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Latitude: 51.7382 / 51°44'17"N
Longitude: -2.2284 / 2°13'42"W
OS Eastings: 384328
OS Northings: 204414
OS Grid: SO843044
Mapcode National: GBR 1MK.TPS
Mapcode Global: VH94Y.BK9V
Entry Name: Church of St Mary Magdalene Gates and Wall on West and North Sides of Churchyard
Listing Date: 1 May 1951
Source: Historic England
Source ID: 1340958
English Heritage Legacy ID: 131394
Location: Rodborough, Stroud, Gloucestershire, GL5
Civil Parish: Rodborough
Built-Up Area: Stroud
Traditional County: Gloucestershire
Lieutenancy Area (Ceremonial County): Gloucestershire
Church of England Parish: Rodborough St Mary Magdalene
Church of England Diocese: Gloucester
882/6/25 CHURCH PLACE
CHURCH OF ST MARY MAGDALENE GATES AND
WALL ON WEST AND NORTH SIDES OF CHURCH
St Mary Magdalene is an Anglican parish church with an early C16 west tower; the body of the church dates largely from 1842, to a design by Thomas Foster and Son of Bristol, with 1895 additions by F S and F W Waller. The west tower is Perpendicular, and the remainder of the church in a Gothic Revival style.
MATERIALS: The church is built from limestone ashlar under a Cotswold stone tile roof, with limestone dressings, and cast iron rainwater goods.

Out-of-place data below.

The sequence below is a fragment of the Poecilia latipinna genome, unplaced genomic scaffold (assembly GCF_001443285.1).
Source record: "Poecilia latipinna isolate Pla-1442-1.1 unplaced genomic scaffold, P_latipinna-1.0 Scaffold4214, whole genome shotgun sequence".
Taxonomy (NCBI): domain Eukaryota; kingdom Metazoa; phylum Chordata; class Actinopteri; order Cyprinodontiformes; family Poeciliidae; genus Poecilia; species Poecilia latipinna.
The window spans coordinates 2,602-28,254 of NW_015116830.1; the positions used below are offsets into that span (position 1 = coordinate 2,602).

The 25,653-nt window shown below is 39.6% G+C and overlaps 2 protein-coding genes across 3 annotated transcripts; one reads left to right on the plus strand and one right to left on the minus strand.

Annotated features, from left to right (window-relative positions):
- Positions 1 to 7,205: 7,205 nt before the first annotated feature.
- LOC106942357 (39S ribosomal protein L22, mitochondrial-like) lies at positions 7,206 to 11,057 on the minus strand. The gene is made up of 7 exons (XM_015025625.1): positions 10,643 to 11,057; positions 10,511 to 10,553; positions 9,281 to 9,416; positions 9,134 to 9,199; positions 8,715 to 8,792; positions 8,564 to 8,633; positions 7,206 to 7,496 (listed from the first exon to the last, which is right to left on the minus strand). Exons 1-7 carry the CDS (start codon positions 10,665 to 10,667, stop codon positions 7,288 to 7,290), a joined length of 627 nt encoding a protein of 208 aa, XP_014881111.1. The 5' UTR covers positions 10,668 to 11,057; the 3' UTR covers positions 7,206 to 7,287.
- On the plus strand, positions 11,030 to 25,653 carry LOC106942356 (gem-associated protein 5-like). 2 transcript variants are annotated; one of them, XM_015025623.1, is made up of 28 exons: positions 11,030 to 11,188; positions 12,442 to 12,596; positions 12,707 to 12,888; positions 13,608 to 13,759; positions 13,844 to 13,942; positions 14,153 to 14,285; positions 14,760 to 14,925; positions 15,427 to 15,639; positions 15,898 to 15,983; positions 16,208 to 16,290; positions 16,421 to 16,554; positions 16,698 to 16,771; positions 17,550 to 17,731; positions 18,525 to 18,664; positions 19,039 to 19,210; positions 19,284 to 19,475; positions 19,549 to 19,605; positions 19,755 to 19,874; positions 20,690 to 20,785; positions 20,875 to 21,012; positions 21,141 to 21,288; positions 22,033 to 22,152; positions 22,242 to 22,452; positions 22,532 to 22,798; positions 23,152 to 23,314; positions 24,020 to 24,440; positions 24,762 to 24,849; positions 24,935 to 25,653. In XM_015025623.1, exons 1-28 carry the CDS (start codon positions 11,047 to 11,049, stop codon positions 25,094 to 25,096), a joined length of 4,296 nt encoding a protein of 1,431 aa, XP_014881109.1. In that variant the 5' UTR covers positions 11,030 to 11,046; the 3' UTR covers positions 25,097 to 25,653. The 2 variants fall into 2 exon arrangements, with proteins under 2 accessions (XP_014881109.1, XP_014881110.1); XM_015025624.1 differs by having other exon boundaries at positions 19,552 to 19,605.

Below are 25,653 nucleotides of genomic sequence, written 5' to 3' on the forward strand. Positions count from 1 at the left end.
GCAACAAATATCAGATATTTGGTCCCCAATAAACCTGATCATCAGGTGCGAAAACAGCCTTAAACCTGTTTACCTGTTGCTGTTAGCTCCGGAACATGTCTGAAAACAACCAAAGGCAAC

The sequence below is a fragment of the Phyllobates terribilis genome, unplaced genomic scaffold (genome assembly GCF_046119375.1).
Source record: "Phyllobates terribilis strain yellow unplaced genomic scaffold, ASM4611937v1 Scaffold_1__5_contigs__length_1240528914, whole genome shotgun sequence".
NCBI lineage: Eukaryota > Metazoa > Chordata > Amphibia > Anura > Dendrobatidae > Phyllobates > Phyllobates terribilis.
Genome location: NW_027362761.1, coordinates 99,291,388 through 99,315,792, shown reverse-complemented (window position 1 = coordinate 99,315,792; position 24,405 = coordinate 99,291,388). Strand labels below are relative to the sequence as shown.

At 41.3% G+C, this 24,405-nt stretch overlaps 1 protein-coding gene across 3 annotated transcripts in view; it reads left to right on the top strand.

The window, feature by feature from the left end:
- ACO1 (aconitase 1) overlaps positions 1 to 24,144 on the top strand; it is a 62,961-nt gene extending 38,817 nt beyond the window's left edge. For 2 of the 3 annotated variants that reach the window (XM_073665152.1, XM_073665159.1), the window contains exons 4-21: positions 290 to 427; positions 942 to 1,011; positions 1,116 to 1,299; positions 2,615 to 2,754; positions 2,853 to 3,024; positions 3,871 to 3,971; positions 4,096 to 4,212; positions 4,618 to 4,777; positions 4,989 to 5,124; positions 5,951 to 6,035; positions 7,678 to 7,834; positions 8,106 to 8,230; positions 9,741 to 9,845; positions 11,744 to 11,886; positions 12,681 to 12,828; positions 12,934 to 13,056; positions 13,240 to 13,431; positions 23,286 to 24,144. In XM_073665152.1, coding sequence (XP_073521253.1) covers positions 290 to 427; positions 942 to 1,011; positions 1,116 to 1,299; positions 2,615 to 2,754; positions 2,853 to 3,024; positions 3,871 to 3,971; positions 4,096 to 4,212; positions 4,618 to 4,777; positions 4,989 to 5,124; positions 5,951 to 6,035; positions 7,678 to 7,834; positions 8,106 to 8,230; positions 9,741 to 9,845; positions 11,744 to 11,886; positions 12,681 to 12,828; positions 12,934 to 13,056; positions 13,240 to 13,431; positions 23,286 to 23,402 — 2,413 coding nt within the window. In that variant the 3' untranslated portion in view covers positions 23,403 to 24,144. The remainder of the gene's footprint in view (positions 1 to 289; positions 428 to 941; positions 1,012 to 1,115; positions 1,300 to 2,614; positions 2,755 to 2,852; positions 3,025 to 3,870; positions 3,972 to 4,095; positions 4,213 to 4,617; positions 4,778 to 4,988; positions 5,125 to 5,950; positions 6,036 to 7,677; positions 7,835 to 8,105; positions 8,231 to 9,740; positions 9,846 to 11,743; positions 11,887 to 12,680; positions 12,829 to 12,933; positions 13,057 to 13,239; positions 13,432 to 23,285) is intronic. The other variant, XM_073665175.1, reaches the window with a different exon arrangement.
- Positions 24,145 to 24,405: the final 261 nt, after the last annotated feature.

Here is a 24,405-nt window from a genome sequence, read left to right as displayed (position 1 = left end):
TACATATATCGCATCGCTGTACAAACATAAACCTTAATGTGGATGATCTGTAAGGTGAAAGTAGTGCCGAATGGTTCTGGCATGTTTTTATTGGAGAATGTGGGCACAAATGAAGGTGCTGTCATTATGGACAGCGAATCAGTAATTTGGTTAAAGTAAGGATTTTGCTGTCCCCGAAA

PLAN: The church is rectangular on plan, with projecting west tower, rectangular chancel and south porch. The building comprises a tower, aisled nave, chancel, north organ chamber, south porch and south chapel.
EXTERIOR: The tower, which rises in three stages, separated by string courses, has diagonal buttresses; the west door, of oak with decorative wrought iron strap hinges, is set in a moulded doorcasing under a four-centred arch with hood mould, and a Perpendicular, traceried three-light window above. In the central section of each face is set a copper and gilt clock face, and in the belfry each face of the tower has a two-light, louvred opening with tracery, set under a drip mould. A stair turret is set into the corner between the north face of the tower and the west end of the north aisle. The tower is castellated, with pinnacles at each corner. The south and north aisles are each of five bays, the fifth, an extension at the east end, being lower and slightly set back; the main range has buttresses between two-light windows with geometric tracery, each set under a drip mould. The single storey south porch, in the westernmost bay, has a gabled roof and a moulded, pointed arched doorway with an oak door with wrought iron strap hinges; above this is a trefoil light. The south aisle has a small doorway into the chapel towards its east end, and the chapel window in the south aisle extension consists of three lancets with trefoil heads under a segmental pointed drip mould. The north aisle is similar but has no doorway. To the east end, the chancel has a four-light traceried window set under an ogee-arch with a blind, stepped arcade of trefoil headed niches above it.